On a length of brown construction paper spanning a table, eight lines scribbled in Sharpie questioned progress throughout history.
“50 years ago / I protested for / The same things – / For black lives – / For equal rights – / For pride & power. / Why are we doing it again? / Didn’t anyone hear us?”
This piece is just one of the elements in the “OUTCRY!” exhibit at the Christ Church Meetinghouse at 20 N. American St.
In the open room of old brick walls and creaky floors, several local artists expressed their frustration with the issues of police brutality through various mediums. The exhibit, produced by the African American Museum in Philadelphia and First Person Arts, featured 25 different pieces of art, ranging from woodwork to collage, created by artists like Raphael Tiberino, Michael Wiley and Leroy Johnson.
Brittany Webb, a curatorial and research assistant at the African American Museum in Philadelphia, said choosing a favorite medium in the show was difficult, but she enjoyed the exhibit’s photography pieces of protest and portraiture.
“I’m really moved by faces of people in the community,” Webb said. “I think it’s really important for people to see themselves reflected in this kind of visual imagery. These conversations about the Black Lives Matter movement and about police brutality don’t often get the nuances of the political moment and community responses and photography for me is all really beautiful.”
Senior printmaking major Jademan Baker was one of the artists featured in this exhibit. She used a thermofax technique to create a wearable print to illustrate the stares she has faced because of her race.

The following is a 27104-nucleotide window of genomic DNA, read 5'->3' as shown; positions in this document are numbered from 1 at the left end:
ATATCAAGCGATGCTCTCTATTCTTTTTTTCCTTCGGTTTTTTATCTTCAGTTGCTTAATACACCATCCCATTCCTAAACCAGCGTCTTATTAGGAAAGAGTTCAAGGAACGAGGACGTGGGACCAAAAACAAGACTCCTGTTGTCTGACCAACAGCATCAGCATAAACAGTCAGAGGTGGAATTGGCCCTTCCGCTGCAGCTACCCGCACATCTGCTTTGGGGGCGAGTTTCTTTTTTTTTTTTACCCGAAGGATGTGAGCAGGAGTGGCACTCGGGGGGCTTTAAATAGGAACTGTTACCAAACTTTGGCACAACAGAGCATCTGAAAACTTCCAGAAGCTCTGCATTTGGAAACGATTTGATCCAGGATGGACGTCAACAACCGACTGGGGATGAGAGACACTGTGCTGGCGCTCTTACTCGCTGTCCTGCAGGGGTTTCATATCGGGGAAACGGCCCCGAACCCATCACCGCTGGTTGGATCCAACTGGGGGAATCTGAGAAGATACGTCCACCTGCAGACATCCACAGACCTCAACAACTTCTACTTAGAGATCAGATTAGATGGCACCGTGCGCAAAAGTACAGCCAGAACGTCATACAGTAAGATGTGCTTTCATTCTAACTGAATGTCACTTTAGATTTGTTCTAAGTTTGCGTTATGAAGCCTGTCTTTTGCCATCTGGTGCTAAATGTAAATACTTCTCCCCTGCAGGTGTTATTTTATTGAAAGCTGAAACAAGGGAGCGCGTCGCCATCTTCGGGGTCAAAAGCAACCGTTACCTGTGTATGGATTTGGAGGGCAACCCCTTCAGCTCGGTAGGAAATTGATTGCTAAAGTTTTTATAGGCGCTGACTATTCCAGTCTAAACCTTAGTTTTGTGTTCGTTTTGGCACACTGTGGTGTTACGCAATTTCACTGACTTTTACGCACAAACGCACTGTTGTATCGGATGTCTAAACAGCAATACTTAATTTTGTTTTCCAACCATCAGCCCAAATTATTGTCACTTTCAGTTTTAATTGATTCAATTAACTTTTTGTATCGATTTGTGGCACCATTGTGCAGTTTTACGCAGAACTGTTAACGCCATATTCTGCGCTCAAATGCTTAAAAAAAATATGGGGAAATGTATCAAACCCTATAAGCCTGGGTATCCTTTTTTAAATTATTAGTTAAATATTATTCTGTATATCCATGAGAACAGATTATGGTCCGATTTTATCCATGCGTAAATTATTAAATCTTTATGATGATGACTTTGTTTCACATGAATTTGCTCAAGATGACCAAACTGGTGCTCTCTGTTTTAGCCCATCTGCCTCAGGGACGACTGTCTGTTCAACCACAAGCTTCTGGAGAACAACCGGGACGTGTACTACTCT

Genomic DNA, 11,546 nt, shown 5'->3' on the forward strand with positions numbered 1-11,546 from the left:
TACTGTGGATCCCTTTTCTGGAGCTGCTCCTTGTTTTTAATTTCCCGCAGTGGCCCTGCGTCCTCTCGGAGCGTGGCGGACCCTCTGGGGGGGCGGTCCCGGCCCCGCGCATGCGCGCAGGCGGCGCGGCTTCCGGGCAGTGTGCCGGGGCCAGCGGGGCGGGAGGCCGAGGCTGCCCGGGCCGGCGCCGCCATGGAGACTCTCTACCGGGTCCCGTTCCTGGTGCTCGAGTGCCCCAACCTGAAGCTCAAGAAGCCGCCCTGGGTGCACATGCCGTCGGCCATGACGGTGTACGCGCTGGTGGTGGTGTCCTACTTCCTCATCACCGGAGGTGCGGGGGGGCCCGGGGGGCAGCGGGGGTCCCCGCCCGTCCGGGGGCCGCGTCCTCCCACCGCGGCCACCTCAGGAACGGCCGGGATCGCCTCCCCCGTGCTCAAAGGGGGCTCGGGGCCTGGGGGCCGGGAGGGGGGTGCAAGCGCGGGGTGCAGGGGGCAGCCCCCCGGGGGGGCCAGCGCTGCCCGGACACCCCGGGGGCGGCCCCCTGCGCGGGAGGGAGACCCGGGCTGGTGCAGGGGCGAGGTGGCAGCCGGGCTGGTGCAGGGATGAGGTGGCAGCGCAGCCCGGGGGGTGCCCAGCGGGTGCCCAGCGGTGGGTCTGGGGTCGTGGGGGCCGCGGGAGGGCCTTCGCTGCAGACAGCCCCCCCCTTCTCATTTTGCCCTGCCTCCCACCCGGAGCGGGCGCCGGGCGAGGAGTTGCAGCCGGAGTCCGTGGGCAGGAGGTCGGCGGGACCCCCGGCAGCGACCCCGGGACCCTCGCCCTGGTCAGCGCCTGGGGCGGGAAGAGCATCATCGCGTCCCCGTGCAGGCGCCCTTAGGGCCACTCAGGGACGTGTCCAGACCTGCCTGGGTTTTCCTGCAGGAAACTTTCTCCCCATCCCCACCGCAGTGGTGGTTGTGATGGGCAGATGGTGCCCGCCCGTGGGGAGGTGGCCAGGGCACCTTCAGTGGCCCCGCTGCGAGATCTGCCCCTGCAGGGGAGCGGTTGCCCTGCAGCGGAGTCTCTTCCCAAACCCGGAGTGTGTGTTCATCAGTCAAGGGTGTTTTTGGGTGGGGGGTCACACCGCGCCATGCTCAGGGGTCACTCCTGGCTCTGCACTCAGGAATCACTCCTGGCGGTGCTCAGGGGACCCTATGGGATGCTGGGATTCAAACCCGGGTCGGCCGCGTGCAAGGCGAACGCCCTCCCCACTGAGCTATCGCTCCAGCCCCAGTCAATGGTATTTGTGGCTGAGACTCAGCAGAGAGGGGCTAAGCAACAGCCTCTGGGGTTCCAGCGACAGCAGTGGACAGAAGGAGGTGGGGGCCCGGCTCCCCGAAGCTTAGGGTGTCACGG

“This was pretty much about my experience with racism at a previous institution that I was at and how I would get these stares from other students,” Baker said. “My idea was to give this ‘stare’ a physicality like, ‘How does it feel [to experience racism] physically, mentally,’ and the toll that this stare is having in my life, which was really strange because I have never felt anything like that before.”
“It kind of seems it may be pessimistic, but not from my point of view,” she added. “It’s optimistic and encouraging people to share their experiences about racism if they have ever gone through something like that.”
Another painting featured in “OUTCRY!” was Brian Gaither’s “Accountability.” The Penn State student’s monochromatic piece depicted two officers arresting a fellow police officer.
“What I wanted to convey was that police need to be held accountable for brutality in African American communities,” Gaither said. “The only way that they can be held accountable is that the law enforcement institutions that employ these officers must hold them accountable when they make decisions that are unethical.”
Gaither wanted to make his painting a positive one, looking to the future to end police brutality.
“I was trying to close the dilemma for police officer brutality,” he said.
The exhibit featured other local artists and photographers including American Queen TJD, Marco Hill and Tyler alumna Jennifer Young.
Baker believes conversations about police brutality and the Black Lives Matter movement need to be had in Philadelphia and across the country.
“Racism still exists,” she said.
Gillian McGoldrick can be reached at firstname.lastname@example.org.